@Frode: …it’s like you’re complaining that you can’t play the same DVD on two different players at once.

    If the price of having Steam is that I have to stop playing the game on (computer 1) before I can install it or play it on (computer 2) then by damn I’ll pay that price gladly!

    @Binko: Personally, I don’t even think it’s the price. Yeah, Steam has a lot of cheap stuff, but the first-run stuff is just as expensive. The issue is convenience–I want, I click, I have. As the letter-writer in the article points out, he just didn’t want to get up and go to the store.

  6. scarybandit // July 7, 2010 at 2:48 pm //

    some ppl like steam, enjoy it… for me it’s pointless and removes the second hand market for any purchaser…

    density duck’s analogy is retarded. you can take a dvd to a friend’s house in another country and play it in any dvd player you want… steam specifically restricts that. thank you for helping prove the point though.

    you want drm free or steam free convenience, the publishers are making piracy the easiest option. even the vpn servers are free these days: http://itshidden.com/

  7. DensityDuck // July 7, 2010 at 4:20 pm //

    @scarybandit: …it’s like you’re complaining that you can’t play the same DVD on two different players at once.

    …on two different players at once.

    …AT ONCE.

    Do you get the analogy now, or are you too retarded?

  8. Play nice, children. Don’t make me turn this blog around.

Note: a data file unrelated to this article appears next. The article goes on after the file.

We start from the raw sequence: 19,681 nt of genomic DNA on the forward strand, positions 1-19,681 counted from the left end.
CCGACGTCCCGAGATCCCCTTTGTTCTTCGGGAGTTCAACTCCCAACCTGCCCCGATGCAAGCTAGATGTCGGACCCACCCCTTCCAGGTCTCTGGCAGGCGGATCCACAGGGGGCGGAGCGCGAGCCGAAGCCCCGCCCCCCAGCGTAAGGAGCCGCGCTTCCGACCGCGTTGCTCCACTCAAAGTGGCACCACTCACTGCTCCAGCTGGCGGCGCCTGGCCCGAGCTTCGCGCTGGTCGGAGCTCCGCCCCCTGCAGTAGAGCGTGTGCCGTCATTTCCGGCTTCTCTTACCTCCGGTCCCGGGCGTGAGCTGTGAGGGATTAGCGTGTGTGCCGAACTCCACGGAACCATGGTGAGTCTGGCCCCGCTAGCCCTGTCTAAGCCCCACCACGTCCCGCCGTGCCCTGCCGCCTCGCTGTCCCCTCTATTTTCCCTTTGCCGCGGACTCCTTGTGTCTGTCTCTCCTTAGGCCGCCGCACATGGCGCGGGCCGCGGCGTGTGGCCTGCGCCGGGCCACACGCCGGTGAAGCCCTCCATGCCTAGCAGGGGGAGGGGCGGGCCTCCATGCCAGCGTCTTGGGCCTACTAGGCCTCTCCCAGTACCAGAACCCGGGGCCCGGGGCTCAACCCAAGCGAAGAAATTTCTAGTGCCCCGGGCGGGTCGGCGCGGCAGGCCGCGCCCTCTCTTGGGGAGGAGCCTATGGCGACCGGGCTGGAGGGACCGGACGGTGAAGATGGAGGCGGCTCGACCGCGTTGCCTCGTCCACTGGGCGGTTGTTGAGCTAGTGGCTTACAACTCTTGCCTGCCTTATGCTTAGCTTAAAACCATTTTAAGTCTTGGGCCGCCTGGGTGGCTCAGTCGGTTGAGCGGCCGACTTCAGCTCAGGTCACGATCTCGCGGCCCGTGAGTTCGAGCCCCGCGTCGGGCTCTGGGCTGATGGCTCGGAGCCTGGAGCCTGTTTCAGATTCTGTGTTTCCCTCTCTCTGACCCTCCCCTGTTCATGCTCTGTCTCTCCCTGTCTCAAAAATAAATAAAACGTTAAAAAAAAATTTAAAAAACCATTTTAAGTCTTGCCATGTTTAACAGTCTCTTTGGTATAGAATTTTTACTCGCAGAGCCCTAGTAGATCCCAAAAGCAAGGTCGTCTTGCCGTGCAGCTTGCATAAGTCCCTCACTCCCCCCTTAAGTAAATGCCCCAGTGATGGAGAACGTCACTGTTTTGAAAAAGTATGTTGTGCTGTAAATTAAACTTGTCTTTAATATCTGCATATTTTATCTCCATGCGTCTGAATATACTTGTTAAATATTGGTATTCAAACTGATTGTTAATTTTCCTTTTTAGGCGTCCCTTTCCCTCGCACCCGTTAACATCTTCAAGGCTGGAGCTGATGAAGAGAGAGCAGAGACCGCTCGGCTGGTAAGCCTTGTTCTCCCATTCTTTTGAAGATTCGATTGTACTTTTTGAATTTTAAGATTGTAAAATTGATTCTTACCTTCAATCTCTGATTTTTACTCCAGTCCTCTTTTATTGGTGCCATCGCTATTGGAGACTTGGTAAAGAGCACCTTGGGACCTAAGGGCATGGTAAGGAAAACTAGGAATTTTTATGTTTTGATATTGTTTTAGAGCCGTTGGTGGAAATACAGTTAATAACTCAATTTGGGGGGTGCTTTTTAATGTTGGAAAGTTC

9. @scarybandit – actually, you cannot take a DVD anywhere in the world and play it in your friend’s house. DVDs have country/region specific encoding and makers of DVD players must include code to recognise the location restrictions and not allow a “foreign” DVD to play.

  10. When steam implements reselling games that you already own, or family licensing ( I.E. xbox 360 allows 4 players at once, steam should allow a household or single IP address as many simultaneous copies as they want ) I’ll like it.

    Until then, piracy is just the smarter thing to do for a consumer that wants full access to software. Perhaps if cracking DRM wasn’t as much of a crime as downloading the illegal software I would feel differently, but under this ‘damned if you do anything’ methodology, I find myself choosing to just leave hell to its own devices.

    Meaning: I am a lost customer who does not pirate because these companies are putting me in between my morality and intelligence.

  11. Ha to trolling =D

    Anyways, as much as I love steam I hate it. I can install non steam boxed set games without online drm to my laptop and play a different boxed set on my desktop. Cant do that with steam. Once you are logged in you are screwed on the other machine. I have over 100 steam games, 3 laptops 2 desktops and a server. So just because you are poor and can only afford one device well it shouldn’t affect the rest of us who want to ‘obey’ steams crap rules of having only one account. But I tell ya, running your own mail server is one easy way of creating and keeping track of many steam accounts ;D 1 game per account tracked in a db. or howabout [email protected] will log ya in to ya steam account just for starcraft ;P

  12. My thing is I want a disk if they game is dropped from the servers. If I can’t redownload it. I want an option to have the disk. Now, if I say no to a disk that is my choice.